One might think that conditions for sanitation workers would be vastly improved from the height of the Civil Rights era. But here we are, 50 years later, and waste workers still risk and sometimes lose their lives to haul our garbage.
Have you lost a loved one in a work related accident?
Fortunately, you may have legal recourse. When poor work conditions are a factor in a serious injury or death, you or your loved ones can pursue civil legal action for damages that include pain and suffering, lost wages, and medical bills. The workplace accident attorneys at Reyes Browne Reilley will review your case at no cost to determine whether there is a possibility of financial recovery. Posted in: Workplace Accidents
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In 2017 more than 6,400 American workers suffered fatal injuries. Of these incidents, Latinos made up 19 percent of all fatal occupational injuries in the United States. While there are inherent risks on construction and extraction sites, Latino workers also face a bigger dilemma because they’re not fully aware of the rights and resources afforded to them through the Occupational Safety and Health Administration (OSHA) and workers’ compensation, respectively.
Work Safety: An Uphill Battle for Latino Workers
According to a recent analysis by the Bureau of Labor Statistics, Latino workers over-populate some of the country’s most dangerous industries. In fact, nearly one in three workers in the construction and natural resource extraction industries is Latino. This is a 23.7 percent increase since 2015.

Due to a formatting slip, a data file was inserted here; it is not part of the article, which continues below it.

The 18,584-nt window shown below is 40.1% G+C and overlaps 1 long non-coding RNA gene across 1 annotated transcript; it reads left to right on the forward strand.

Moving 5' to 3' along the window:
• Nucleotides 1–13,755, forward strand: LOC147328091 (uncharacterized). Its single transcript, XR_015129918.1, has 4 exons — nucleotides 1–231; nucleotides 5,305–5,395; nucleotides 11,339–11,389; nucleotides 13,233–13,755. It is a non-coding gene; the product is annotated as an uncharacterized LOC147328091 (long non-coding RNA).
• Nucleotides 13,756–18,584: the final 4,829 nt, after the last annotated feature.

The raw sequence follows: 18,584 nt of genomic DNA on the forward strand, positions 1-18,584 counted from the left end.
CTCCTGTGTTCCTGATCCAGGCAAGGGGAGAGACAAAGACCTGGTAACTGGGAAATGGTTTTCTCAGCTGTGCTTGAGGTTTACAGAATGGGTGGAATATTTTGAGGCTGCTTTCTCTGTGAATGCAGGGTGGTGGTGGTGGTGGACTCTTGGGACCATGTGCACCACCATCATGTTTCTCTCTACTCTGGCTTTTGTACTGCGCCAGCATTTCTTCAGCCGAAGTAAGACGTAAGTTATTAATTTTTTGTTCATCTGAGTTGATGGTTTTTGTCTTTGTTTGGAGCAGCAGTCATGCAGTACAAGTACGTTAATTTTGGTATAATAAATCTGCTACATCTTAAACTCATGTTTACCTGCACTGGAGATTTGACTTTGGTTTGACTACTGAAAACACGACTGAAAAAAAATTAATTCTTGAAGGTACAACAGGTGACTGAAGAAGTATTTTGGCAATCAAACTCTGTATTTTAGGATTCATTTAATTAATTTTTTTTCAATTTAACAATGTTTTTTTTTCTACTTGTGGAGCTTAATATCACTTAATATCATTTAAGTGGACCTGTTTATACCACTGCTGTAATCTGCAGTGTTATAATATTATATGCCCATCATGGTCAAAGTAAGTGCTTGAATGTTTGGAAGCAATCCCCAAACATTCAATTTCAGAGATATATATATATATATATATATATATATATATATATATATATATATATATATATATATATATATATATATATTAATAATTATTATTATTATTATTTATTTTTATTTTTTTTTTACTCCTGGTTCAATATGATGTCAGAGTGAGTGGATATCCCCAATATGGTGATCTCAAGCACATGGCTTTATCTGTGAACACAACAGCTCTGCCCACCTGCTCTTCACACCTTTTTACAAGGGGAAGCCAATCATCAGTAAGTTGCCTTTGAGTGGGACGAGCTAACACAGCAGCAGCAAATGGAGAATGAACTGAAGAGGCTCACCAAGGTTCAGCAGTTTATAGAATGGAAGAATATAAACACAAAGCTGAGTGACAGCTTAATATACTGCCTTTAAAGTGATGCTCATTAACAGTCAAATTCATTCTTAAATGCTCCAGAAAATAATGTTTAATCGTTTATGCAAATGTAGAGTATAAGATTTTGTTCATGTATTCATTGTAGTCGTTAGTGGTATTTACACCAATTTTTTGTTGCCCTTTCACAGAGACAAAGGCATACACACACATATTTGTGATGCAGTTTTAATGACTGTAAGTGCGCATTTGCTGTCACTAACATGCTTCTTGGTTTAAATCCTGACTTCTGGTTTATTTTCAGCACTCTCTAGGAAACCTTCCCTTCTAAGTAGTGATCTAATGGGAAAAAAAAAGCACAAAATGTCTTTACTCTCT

Safety challenges Latino workers face on-the-job:
- Many non-English-speaking Latino workers are especially vulnerable to injuries if they can’t read safety instructions or communicate effectively with their supervisors.
- Employers choose whether or not to report workers’ injuries to OSHA. Therefore, OSHA may be in the dark about the injuries and safety issues on job sites.
- More and more Latino workers are employed as contractors for smaller companies who are focused on efficiency often at the expense of worker safety.
There are additional challenges that ultimately affect worker safety, too. They include:
- Undocumented Latino workers who are injured on-the-job are fearful of employer retaliation.
- Some Latino workers don’t want to risk missing a paycheck by taking time off from work because of their injuries.
Workers’ Compensation: Every Injured Worker’s Right